Gretchen Whitmer

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Gretchen Whitmer
Whitmer in 2024
49th Governor of Michigan
Assumed office
January 1, 2019
LieutenantGarlin Gilchrist
Preceded byRick Snyder
Prosecutor of Ingham County
In office
July 2, 2016 – December 31, 2016
Preceded byStuart Dunnings III
Succeeded byCarol Siemon
Minority Leader of the Michigan Senate
In office
January 12, 2011 – January 1, 2015
DeputySteve Bieda
Preceded byMike Prusi
Succeeded byJim Ananich
Member of the Michigan Senate
from the 23rd district
In office
March 21, 2006 – January 1, 2015
Preceded byVirg Bernero
Succeeded byCurtis Hertel Jr.
Member of the Michigan House of Representatives
In office
January 1, 2001 – March 16, 2006
Preceded byLaura Baird
Succeeded byMark Meadows
Constituency70th district (2001–2003)
69th district (2003–2006)
Personal details
Gretchen Esther Whitmer

(1971-08-23) August 23, 1971 (age 52)
Lansing, Michigan, U.S.
Political partyDemocratic
Spouse(s)Gary Shrewsbury (divorced)
Marc Mallory (m. 2011)
Children2 (3 stepchildren)
EducationMichigan State University (BA, JD)
WebsiteGovernment website

Gretchen Esther Whitmer (born August 23, 1971) is an American politician who is the 49th and current Governor of Michigan. She won the 2018 gubernatorial election.[1]

Whitmer is a former Democratic member of the Michigan Senate and Senate Democratic Leader. Whitmer was a member of the Michigan House of Representatives from 2000 to 2006.[2][3]

On January 3, 2017, Whitmer announced her plans to run for governor, making her among the first to announce.[4] On August 7, 2018, she became the Democratic nominee in the 2018 gubernatorial election. She won the general election on November 6, 2018.

In 2020, she delivered the Democrats' response to President Trump's 2020 State of the Union Address.

Whitmer was considered as a choice for running mate for Joe Biden, the Democratic nominee for president, in his 2020 campaign for president.[5]

Political career[change | change source]

Michigan Legislature[change | change source]

Michigan House of Representatives[change | change source]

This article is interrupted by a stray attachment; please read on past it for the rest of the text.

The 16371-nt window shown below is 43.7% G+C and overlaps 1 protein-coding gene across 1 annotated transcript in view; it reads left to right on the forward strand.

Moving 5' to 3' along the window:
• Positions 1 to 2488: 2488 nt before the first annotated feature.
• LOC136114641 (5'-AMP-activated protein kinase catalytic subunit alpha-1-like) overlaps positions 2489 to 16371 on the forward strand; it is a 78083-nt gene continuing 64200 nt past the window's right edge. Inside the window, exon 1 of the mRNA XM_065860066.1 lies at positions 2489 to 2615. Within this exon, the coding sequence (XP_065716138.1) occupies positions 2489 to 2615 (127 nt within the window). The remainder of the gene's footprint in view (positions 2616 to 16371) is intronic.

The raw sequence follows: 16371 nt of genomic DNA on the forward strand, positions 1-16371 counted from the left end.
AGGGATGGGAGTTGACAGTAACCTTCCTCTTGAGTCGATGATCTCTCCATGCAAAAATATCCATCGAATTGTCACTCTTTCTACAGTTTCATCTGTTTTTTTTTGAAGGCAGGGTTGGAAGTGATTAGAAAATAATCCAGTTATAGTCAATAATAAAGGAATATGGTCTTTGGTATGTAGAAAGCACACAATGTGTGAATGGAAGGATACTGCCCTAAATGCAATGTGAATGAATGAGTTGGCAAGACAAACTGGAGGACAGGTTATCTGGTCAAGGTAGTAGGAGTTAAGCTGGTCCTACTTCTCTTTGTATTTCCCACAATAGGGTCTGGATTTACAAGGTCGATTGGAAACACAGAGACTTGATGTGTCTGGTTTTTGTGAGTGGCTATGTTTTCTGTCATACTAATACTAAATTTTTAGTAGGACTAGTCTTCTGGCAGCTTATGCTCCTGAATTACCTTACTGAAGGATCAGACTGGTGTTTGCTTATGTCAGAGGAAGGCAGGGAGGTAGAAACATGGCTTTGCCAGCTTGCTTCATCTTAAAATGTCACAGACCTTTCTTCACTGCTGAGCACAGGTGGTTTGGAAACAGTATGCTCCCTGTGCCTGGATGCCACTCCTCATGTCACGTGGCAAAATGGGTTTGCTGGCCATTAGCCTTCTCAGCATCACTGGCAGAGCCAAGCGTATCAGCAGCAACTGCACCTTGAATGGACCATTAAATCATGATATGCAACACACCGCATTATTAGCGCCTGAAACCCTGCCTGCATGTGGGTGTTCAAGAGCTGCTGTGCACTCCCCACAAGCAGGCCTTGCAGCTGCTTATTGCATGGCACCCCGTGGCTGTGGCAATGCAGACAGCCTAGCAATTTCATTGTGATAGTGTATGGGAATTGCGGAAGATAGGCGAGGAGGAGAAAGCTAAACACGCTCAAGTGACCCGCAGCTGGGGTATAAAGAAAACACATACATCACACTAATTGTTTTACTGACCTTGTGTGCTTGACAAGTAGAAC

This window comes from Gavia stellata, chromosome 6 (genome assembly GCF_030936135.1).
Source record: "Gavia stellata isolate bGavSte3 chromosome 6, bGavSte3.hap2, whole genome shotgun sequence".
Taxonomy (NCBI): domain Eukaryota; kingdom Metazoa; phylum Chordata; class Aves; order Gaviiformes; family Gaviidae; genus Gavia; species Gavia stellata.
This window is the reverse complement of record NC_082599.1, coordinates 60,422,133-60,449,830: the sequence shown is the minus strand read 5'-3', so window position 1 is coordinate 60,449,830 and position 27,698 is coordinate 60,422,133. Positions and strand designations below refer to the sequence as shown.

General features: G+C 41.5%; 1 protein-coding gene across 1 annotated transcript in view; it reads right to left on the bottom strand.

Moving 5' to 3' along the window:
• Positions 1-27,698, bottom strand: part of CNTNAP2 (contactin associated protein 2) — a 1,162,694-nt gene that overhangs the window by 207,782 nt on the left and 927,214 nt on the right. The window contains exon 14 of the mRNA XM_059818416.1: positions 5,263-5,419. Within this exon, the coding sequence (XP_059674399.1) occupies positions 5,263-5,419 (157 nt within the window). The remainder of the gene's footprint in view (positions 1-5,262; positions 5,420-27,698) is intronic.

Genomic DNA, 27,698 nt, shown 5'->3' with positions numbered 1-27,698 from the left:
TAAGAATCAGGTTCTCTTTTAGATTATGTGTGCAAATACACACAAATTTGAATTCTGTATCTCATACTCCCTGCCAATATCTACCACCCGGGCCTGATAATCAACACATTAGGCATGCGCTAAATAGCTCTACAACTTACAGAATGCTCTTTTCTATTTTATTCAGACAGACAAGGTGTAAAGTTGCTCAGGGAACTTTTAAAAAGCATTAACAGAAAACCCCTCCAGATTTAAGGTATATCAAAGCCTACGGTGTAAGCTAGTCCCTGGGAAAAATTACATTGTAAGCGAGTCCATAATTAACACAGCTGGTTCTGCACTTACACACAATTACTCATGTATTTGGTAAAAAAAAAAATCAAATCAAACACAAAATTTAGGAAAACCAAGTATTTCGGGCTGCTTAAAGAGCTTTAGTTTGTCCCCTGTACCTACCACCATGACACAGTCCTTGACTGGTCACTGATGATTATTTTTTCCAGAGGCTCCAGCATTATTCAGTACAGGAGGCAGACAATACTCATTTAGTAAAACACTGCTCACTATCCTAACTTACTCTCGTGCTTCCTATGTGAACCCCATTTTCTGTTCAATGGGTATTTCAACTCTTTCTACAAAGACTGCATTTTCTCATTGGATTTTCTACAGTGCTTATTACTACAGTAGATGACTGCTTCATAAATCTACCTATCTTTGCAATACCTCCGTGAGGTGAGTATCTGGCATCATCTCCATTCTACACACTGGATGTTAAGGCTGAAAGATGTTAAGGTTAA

Whitmer began her political career in 2001, when she was inaugurated to the Michigan House of Representatives. She served there until March 16, 2006. Five days later, she joined the Michigan Senate.

Michigan Senate[change | change source]

Whitmer was inaugurated to the Michigan Senate on March 21, 2006, five days after leaving the Michigan House. She would continue serving through 2014. She spent the last four years in the Michigan Senate as Minority Leader.

Ingham County Prosecutor[change | change source]

After the resignation of Stuart Dunnings III as the result of a scandal, Whitmer was unanimously chosen as his successor in the position of Prosecutor of Ingham County. She served their through the second half of 2016.

Governor of Michigan[change | change source]

She was elected governor in 2018. She described herself as progressive, and has worked with progressive leaders in Michigan as governor.

On October 8, 2020, the FBI arrested 13 people for attempting to kidnap her and overthrow the state government. The suspects were tied to a far-right militia group called the Wolverine Watchmen.[6]

Personal life[change | change source]

Early life[change | change source]

Gretchen Esther Whitmer was born on August 23, 1971, in Lansing, Michigan, and grew up in Michigan.

Personal life[change | change source]

Whitmer married Gary Shrewsbery, with whom she had two children, before their divorce. In 2011, she married dentist Marc Mallory, who had 3 sons in his previous marriage. The family currenty lives in East Lansing.

References[change | change source]

  1. Marans, Daniel (2018-08-08). "Gretchen Whitmer Wins Democratic Nomination For Governor Of Michigan". Huffington Post. Retrieved 2018-08-09.
  2. Michigan Legislative Service Bureau (2006). Michigan Manual 2005-2006. Lansing: Legislative Council, State of Michigan. p. 129. ISBN 1-878210-06-8. Retrieved June 29, 2007.
  3. Michigan Senate Democrats (2007). "Michigan Senate Democrats: About Gretchen Whitmer". Archived from the original on February 5, 2007. Retrieved June 29, 2007.
  4. Whitmer, Gretchen (January 3, 2017). "I'm ready—are you?". Medium. Retrieved February 17, 2017.
  5. Burns, Alexander (2020-07-27). "Joe Biden's Vice-Presidential Pick: Who's in the Running?". The New York Times. ISSN 0362-4331. Retrieved 2020-07-27.
  6. "Plans to kidnap Whitmer, overthrow government spoiled, officials say".